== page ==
And if that's not the point of being left-wing, then writing long
detailed analyses of why it's all a load of pointless crap anyway and
all the battles are already inherently lost isn't it either. Sorry. I
know it's our tradition to write long pointless essays about crap on the
left, but we are actually beginning to run out of time... *sigh* .. and
it would be nice to at least be getting our facts straight in our long,
pointless essays about crap... And eventually someone will figure out a
way of improving things a bit. Maybe. Or, again, do we just leave all
that kind of stuff to the totalitarians? 

>  ... it has become clear that technology is not only
>  voraciously consuming what is left of "nature," but is also busily
>  constructing it anew. Nanotechnology, for example, brings together
>  the basic atomic building blocks of nature effortlessly, cheaply, and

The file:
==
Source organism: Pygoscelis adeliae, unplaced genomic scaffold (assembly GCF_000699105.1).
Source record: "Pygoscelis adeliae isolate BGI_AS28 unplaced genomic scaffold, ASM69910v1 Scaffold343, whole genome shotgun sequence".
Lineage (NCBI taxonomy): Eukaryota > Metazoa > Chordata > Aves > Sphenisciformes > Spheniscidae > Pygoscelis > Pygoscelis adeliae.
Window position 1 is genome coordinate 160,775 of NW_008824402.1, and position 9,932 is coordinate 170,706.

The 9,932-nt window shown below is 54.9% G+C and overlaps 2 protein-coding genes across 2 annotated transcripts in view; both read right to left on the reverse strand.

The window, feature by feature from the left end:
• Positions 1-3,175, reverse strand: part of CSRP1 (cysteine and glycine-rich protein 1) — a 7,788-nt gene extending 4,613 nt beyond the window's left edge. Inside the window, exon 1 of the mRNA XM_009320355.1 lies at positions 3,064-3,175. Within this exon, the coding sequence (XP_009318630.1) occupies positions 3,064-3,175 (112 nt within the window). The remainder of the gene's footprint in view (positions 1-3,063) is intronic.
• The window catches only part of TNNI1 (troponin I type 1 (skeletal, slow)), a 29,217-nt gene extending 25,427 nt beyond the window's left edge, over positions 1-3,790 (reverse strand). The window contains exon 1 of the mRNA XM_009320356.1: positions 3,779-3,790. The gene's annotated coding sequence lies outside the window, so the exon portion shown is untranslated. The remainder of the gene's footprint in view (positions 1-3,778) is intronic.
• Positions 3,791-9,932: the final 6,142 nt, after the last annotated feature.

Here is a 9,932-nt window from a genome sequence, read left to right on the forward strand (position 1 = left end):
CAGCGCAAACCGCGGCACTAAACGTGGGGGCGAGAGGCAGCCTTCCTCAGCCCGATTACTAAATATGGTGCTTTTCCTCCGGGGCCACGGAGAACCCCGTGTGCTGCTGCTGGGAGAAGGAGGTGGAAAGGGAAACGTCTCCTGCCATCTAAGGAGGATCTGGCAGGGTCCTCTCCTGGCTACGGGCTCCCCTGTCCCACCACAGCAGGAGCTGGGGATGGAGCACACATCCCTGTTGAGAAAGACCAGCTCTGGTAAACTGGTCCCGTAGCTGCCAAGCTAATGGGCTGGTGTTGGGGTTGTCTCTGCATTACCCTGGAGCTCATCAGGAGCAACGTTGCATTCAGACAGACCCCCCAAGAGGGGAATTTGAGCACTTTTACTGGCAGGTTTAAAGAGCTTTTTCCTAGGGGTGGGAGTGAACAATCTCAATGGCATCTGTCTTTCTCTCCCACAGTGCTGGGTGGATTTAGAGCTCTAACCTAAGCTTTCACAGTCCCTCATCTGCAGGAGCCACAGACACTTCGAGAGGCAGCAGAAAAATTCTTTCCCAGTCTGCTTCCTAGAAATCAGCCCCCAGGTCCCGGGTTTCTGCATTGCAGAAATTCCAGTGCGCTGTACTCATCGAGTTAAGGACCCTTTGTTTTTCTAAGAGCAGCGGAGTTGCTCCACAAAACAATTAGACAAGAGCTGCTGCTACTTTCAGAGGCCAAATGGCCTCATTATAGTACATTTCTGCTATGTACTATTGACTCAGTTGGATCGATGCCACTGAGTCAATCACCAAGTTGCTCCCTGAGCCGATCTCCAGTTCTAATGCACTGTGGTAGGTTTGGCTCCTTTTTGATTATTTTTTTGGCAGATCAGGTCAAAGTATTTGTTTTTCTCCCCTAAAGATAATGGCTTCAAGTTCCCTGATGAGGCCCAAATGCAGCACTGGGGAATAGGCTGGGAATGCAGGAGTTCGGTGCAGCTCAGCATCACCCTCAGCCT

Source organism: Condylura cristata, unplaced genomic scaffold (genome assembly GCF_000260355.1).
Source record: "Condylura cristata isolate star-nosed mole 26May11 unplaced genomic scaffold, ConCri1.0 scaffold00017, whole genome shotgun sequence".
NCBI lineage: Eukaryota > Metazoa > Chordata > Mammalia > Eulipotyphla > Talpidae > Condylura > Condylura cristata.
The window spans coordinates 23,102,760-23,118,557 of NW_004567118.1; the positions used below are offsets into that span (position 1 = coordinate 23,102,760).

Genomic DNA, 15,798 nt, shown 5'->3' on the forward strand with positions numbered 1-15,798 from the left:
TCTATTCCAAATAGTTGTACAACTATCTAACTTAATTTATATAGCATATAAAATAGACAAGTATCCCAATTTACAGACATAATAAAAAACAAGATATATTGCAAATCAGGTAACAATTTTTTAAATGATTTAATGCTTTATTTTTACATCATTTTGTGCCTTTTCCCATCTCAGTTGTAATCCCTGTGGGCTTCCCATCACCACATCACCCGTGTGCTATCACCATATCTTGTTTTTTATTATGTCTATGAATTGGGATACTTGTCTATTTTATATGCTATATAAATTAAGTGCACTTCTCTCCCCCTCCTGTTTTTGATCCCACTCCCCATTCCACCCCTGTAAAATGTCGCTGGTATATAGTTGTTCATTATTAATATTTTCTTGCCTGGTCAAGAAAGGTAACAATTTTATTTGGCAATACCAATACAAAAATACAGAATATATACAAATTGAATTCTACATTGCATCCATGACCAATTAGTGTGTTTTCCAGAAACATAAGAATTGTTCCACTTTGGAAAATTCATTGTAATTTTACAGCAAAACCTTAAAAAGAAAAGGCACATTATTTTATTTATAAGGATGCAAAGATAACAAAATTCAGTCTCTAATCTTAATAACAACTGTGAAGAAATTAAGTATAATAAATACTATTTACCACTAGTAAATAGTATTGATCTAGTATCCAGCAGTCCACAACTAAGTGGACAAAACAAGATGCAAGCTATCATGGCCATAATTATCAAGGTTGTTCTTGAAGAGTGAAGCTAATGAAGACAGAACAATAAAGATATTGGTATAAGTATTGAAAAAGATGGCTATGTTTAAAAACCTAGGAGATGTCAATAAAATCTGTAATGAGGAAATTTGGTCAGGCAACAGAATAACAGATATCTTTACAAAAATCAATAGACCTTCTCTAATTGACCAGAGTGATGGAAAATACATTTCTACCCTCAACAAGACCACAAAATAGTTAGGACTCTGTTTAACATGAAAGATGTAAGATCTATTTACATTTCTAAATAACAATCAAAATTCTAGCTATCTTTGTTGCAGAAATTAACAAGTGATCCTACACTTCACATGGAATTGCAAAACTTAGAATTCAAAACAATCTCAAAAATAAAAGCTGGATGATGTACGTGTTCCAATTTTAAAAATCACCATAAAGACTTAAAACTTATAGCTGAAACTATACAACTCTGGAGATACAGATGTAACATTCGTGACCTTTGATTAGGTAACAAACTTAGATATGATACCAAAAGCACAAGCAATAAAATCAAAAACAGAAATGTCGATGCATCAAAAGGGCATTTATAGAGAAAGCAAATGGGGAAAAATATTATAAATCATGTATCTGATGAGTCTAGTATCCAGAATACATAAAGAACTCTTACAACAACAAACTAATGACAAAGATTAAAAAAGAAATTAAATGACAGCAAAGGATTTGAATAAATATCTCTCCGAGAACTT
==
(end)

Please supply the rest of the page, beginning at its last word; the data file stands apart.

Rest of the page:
>  in just about any molecular arrangement we ask.

Perhaps you know something about nanotechnology that I don't, but I
haven't seen the widespread day to day deployment of nanotechnologies on
the scale that this sentence would imply. I mean, yeah, I read all those
funky articles about it in Mondo 2000 and stuff, but I didn't think it
was happening yet. But don't let's have reality intrude on our train of
thought here... 

>  [10] Information and
>  communications technologies evoke the virtual architecture and
>  circuitry of fiber-optics, computer networks, cybernetic systems, and
>  so on.

Um - now I don't want to seem slow here, but you seem to be asserting
that x = x here, right? I'm sorry. This sentence teaches no-one anything
new - unless this is actually a proposal for a new dictionary. Like,
'Dictionaries evoke the book containing the words of a language
alphabetically arranged, with their meanings, etymology etc.' 

>  These technologies, these assemblages, though, need to be appreciated
>  for what they are: synthetic materials transformed into instruments
>  of "the will to virtuality," or of human incorporation - even